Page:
Ex-Tucson cop pleads not guilty to manslaughter in fatal shooting of man in wheelchair
Flanked by his attorneys during a hearing Thursday afternoon, former Tucson police officer Ryan Remington pleaded not guilty to manslaughter in the Nov. 2021 killing of Richard Lee Richards.
Remington was indicted by a grand jury on Aug. 24, nearly nine months after the fatal incident, when he shot Richards, 61, nine times in the back as he attempted to roll his mobility scooter into an home improvement store. Remington was working on a "special duty assignment" as a security guard when he responded to a call from Walmart employees that Richards had shoplifted a toolbox, and threatened an employee with a knife.
Remington appeared before Judge Lee Ann Roads in Superior Court on Thursday afternoon, and she sought to limit his access to firearms following a request from Pima County prosecutors Chris Ward and Bradley Roach. "We're asking that the defendant not be allowed to possess a firearm during the proceedings," Roach told the judge.
Storie protested the move, arguing while Remington was fired "in record time" by TPD, he remains a certified police officer.
"They are expressing the victim's family's wishes," Storie said. "But in this case, while they might say this is the standard for a manslaughter case, this case is not standard." Storie sharply criticized statements from Mayor Regina Romero and Chris Magnus, then TPD Chief, for making public statements about the case.
Chris Magnus, at the time TPD's chief, said he was "deeply disturbed and troubled" by Remington's action, and Romero called Remington's actions "unconscionable and indefensible."
Storie called these statements "ridiculous," and blamed them for statements made by people who are "very heated about this on social media." Instead, he said Remington should be allowed to posses a firearm to defend himself against "wackos."
On Nov. 30, 2021, Magnus—who resigned as chief after being confirmed as the head of U.S. Customs and Border Protection—announced he was firing Remington, a four-year veteran of TPD, after he violated "multiple aspects" of the department's use-of-force policy when he shot Richards.
"His use of deadly force in this incident was a clear violation of department policy," said Magnus. "As a result the department moved earlier today to terminate Officer Remington."
After Magnus left, his replacement TPD Chief Chad Kasmar completed the process of terminating Remington from the force in January. While TPD completed Remington's termination, the Pima County Attorney's Office began a "deliberative review" of the case, said Pima County Attorney Laura Conover in a video message released in December.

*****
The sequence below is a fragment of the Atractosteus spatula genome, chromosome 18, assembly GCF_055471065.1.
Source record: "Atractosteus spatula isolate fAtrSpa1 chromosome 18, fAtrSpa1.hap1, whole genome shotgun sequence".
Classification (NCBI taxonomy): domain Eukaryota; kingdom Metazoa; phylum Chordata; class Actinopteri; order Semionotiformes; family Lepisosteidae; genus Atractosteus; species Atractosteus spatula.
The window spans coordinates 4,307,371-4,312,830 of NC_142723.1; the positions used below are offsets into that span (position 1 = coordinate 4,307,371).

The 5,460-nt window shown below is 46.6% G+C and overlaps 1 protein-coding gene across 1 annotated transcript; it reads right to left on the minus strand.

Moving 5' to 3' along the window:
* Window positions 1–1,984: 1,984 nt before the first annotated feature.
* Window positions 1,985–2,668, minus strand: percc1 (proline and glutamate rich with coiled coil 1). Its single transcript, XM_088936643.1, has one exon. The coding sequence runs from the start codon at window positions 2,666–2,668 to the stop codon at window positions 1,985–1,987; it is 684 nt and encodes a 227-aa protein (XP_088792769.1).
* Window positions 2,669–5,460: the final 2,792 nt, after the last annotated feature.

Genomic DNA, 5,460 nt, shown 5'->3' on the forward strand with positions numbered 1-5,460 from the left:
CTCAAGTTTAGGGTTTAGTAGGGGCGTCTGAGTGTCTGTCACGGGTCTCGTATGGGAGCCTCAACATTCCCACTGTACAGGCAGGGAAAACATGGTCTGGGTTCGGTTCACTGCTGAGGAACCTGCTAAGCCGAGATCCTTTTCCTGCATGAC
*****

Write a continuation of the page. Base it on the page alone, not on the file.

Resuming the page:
Following Remington's indictment, Conover made a public statement about the case, describing the nine-month long review process, adding "by early summer, it became clear we would begin the work to convene a grand jury to consider criminal charges."
"Because the gravity of this case requires handling by a talented, veteran team, our most senior prosecutors and legal staff have been assigned to this complex matter," she said.
"There is no joy in this announcement, no joy," she said, reading from a prepared statement. "I cannot turn back the hands of time. Not for Mr. Richards and not for Mr. Remington and his colleagues." Conover said ethical duties keep her from commenting on the facts of the case, which her office is prosecuting, but noted that it "appears now this case will go to trial."
Attorneys for Richards' family and estate called the prosecution "a step in the right direction," and told the Sentinel last week a civil suit will be filed against the former officer "in the next few weeks."
"There must be accountability for Mr. Richards’s death, to the community and to his family," said Rick Resch, of the Madison, Wis., firm Strang Bradley. "No police officer is above the law, and Mr. Richards was not beneath the law. None of us are."
In the courtroom Thursday, Storie told the court Remington currently lives with his girlfriend, a TPD officer, and argued she should be able to bring her firearm home. "There's no one person on duty, at any of these agencies who will tell you they feel safe not being armed at every moment—that's the kind of danger they're facing these days," Storie argued.
Roads said she limits access to firearms because of concerns someone could be a danger to themselves during the pressure of a trial.
Storie replied that while Remington had been fired by TPD, he was still given access to mental health expertise and the counselors constantly checked in with their clients.
However, Roads disagreed, crafting an order allowing her weapon in their shared home, but requiring the weapon be locked up from Remington. She told Remington she had to "walk a line."
"I don't know how to protect you with a firearm, I don't know how to protect you without a firearm," she said. But, she said she would take the state's position, and "do what I have always done, order against possession."
Outside, Storie sought to "underplay" this situation, and again blamed Romero and Magnus. "I've never seen anything like this. I've never seen a mayor of this town or a chief of police rush to judgment so irresponsibly, with no qualifications whatsoever."
Magnus and Romero "lit a fire in this town," he said. "I think we've done a great job swinging the pendulum back to a fair level, but you know, that's damage that's hard to undo." He said the case would be managed by a "very responsible judge."
Storie added he would seek to get the grand jury transcripts, and immediately seek to challenge the case on those grounds "right out of the gate."
Remington will have a case management conference on Oct. 4 in front of Judge Danelle Liwski.
Remington will also face a civil rights lawsuit launched by Richards' family.
'What you're about to see is disturbing'
The incident started at a Walmart at 1650 W. Valencia Rd. around 6 p.m. last Nov. 28, when Richards reportedly stole a toolbox from the store, then-Chief Magnus said at a press conference two days later. A Walmart employee tried to stop Richards and asked for a receipt, and Richards brandished a knife, telling the worker, "Here's your receipt," Magnus said.
Before videos of the incident was shown to reporters, Magnus warned that "What you're about to see is disturbing."